Peppercorn Ground Rent Definition

If you own a lease or even some houses, by way of a long lease or virtual freehold you are probably required to pay something to the landlord. This payment is sometimes split into three chunks, namely (i) the ground rent, (ii) the insurance premium and (iii) money towards maintenance. Failure to pay any one of these charges can, eventually, lead to serious consequences including the loss of your leasehold interest!

Payments made to the landlord, his managing agent and/or the building’s maintenance fund are set either in the lease or through a mechanism set out in the lease. The ground rent is usually fairly low, perhaps £50 per annum. In many instances, this ground rent may never be demanded or it may be inconsequential.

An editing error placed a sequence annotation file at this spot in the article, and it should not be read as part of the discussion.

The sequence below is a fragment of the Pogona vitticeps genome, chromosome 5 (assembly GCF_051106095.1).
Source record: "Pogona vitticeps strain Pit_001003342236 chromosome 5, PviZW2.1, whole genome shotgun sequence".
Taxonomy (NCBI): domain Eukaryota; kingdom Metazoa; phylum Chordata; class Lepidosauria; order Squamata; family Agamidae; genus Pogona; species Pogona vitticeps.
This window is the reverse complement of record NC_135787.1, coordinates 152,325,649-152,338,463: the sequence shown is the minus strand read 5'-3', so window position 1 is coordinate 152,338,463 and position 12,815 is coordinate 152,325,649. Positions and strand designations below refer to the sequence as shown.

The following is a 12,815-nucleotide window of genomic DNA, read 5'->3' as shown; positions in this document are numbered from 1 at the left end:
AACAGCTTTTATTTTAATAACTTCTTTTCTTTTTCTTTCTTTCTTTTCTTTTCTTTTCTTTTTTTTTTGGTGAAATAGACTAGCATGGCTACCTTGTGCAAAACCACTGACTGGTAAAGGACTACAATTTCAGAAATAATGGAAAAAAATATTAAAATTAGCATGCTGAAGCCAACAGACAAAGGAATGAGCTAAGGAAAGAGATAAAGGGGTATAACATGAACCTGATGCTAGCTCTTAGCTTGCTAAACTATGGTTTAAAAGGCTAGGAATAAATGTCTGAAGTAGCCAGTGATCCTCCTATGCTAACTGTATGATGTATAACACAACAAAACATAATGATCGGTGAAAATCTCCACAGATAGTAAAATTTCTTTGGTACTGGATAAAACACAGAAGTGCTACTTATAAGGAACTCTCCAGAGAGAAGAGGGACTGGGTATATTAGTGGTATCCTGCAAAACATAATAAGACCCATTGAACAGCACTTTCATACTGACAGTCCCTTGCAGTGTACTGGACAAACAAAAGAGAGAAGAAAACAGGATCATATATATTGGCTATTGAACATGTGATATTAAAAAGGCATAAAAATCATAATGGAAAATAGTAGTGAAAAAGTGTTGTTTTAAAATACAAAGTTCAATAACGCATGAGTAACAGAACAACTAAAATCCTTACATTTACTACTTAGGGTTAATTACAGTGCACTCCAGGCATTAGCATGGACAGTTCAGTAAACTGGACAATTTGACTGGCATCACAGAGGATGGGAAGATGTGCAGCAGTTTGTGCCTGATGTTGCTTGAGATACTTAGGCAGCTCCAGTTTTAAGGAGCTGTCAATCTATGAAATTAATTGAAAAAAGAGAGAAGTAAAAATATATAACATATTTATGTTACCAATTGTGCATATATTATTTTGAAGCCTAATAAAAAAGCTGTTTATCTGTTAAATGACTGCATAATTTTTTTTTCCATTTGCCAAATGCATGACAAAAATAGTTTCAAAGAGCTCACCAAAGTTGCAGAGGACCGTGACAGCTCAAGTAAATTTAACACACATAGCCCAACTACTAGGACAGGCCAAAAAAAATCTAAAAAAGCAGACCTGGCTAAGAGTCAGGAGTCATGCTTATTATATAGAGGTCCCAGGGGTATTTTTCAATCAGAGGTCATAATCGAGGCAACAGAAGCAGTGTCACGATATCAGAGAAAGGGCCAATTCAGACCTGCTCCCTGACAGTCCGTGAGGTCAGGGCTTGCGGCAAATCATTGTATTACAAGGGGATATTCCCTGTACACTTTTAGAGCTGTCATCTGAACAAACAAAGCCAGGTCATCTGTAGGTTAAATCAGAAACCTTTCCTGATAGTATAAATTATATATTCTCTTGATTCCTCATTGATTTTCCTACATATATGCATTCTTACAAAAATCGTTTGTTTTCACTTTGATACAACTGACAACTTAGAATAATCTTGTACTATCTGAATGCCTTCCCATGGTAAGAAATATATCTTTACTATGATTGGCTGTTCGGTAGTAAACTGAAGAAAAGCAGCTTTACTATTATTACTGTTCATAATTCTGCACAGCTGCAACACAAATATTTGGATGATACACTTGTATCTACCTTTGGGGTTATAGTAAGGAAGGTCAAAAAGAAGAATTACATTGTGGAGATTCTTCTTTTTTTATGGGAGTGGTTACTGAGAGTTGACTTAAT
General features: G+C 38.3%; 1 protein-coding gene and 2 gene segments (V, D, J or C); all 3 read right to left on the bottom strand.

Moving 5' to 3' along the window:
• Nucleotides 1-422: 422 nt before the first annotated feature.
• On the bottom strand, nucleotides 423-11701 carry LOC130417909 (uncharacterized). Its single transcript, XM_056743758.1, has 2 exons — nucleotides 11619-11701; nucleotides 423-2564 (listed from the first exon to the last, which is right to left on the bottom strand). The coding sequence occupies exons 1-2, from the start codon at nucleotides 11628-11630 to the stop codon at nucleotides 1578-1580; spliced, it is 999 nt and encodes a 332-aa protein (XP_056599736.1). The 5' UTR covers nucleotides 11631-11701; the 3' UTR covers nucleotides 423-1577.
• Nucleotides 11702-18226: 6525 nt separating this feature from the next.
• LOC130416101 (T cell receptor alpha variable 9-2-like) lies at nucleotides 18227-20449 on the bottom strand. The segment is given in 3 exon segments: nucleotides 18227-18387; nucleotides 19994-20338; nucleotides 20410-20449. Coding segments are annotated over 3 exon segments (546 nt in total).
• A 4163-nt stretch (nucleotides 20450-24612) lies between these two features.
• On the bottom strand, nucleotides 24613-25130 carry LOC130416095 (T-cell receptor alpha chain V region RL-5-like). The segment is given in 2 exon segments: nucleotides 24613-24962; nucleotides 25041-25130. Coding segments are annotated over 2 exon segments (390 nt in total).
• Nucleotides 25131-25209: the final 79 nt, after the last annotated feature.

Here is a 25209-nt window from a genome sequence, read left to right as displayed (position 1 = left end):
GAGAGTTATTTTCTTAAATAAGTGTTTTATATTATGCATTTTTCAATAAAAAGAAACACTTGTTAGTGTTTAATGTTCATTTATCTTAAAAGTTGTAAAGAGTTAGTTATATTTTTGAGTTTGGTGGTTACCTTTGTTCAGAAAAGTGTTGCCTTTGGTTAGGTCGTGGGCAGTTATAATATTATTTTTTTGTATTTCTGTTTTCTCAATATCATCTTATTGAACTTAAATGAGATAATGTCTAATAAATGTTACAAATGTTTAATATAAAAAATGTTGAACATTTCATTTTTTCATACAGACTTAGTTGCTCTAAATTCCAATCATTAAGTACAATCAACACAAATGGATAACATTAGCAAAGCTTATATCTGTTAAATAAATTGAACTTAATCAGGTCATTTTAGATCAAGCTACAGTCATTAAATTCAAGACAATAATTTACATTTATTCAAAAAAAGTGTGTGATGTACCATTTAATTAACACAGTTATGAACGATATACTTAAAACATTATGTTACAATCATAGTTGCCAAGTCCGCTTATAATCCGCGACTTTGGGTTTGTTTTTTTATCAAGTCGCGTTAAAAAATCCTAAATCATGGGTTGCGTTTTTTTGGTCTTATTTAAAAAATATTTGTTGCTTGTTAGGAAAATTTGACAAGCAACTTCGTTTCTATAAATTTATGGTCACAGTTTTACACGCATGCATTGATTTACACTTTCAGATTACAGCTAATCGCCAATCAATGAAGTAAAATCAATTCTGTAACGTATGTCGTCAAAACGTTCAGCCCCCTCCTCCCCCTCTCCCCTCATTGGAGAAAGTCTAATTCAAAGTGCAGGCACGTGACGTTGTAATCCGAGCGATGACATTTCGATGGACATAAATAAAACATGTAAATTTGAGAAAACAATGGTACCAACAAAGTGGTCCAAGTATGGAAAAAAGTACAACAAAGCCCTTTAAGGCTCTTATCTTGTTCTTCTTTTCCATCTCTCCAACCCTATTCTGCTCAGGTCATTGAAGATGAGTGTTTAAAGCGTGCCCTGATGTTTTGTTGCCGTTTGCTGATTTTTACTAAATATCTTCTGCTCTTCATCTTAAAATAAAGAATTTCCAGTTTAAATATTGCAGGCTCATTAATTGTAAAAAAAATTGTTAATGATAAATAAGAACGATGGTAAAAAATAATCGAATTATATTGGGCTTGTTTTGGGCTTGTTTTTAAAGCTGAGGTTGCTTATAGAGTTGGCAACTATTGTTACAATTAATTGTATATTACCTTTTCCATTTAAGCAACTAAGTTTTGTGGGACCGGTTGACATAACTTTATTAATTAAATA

It’s not unusual for a long lease to have a rent payable equivalent to just one peppercorn! This is merely there to illustrate that something is paid in rent, which is required for a lease to exist. In such cases, the rent (or consideration) is known as a peppercorn rent and will not be demanded by the landlord.

Peppercorn rents are common where long leases exist. They should not be confused with more significant ground rents or sinking funds and insurance rents.

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